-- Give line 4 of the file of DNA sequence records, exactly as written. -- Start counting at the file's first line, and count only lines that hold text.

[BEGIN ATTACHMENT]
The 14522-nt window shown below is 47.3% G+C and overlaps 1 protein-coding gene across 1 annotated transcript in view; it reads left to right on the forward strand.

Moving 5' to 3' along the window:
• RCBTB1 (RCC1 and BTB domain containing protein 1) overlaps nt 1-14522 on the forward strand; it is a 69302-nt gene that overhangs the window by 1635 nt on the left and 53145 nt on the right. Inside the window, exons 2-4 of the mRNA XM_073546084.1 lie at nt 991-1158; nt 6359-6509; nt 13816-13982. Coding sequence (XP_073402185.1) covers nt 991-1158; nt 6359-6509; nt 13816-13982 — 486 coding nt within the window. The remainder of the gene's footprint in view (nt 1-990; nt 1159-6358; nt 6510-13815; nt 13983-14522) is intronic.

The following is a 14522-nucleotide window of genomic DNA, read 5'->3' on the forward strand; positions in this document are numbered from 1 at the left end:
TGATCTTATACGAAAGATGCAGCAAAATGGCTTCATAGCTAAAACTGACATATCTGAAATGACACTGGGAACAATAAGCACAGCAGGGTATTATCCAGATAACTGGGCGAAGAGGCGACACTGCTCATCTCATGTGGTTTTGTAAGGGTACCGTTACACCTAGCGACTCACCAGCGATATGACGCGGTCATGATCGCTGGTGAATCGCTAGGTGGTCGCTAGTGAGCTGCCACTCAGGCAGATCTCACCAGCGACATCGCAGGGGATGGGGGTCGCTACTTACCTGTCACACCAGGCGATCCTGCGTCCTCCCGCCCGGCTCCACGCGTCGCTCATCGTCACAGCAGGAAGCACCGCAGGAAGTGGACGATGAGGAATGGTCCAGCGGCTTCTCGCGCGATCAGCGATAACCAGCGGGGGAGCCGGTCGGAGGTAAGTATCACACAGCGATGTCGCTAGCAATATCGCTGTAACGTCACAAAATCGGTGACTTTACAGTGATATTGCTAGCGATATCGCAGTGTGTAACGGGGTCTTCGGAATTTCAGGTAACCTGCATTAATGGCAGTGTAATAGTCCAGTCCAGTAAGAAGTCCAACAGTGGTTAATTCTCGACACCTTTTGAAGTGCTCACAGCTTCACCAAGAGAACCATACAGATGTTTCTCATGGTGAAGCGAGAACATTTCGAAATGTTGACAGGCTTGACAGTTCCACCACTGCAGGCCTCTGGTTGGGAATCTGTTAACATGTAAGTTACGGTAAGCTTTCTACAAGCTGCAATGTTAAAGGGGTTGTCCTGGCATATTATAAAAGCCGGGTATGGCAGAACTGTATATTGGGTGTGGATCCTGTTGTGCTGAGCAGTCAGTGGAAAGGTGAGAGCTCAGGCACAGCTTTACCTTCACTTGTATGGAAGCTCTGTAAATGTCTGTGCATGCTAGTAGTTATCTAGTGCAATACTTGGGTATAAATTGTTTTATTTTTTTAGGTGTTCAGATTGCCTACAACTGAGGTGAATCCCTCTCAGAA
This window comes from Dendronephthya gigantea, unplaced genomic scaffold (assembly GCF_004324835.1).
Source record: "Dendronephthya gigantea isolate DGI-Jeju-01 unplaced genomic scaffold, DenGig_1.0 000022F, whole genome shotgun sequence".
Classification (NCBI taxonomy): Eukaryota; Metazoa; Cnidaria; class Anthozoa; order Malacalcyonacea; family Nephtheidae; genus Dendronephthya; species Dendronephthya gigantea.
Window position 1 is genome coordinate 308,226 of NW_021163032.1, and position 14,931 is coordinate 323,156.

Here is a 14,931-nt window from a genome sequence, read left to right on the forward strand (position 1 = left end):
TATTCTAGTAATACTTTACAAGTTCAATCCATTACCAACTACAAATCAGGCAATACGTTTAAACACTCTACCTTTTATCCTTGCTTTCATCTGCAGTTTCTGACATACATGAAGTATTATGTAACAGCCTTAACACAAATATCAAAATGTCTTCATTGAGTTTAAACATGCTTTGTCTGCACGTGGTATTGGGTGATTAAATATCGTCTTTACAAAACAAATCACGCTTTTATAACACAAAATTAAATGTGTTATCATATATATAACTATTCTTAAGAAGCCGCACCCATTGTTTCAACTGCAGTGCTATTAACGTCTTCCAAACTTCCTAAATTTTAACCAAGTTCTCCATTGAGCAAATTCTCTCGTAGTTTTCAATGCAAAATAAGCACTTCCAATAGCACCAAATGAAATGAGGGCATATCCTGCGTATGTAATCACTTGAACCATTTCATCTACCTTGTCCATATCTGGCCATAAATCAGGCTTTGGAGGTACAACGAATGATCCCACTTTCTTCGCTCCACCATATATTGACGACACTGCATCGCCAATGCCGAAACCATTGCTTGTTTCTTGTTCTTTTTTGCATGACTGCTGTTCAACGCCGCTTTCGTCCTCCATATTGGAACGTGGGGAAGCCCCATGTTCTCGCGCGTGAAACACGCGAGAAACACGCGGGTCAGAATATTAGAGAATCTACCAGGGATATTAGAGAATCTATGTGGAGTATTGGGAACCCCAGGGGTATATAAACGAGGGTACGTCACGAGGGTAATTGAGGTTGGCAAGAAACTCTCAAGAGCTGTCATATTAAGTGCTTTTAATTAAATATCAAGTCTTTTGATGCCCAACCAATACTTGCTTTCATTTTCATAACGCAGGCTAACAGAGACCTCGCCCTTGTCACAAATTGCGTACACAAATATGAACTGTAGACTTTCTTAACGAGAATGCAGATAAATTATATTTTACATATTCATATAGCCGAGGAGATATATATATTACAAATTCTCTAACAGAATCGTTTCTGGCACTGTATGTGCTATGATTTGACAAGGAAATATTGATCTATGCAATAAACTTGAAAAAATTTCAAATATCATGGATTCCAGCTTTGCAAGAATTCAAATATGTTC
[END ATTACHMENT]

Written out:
The following is a 14522-nucleotide window of genomic DNA, read 5'->3' on the forward strand; positions in this document are numbered from 1 at the left end: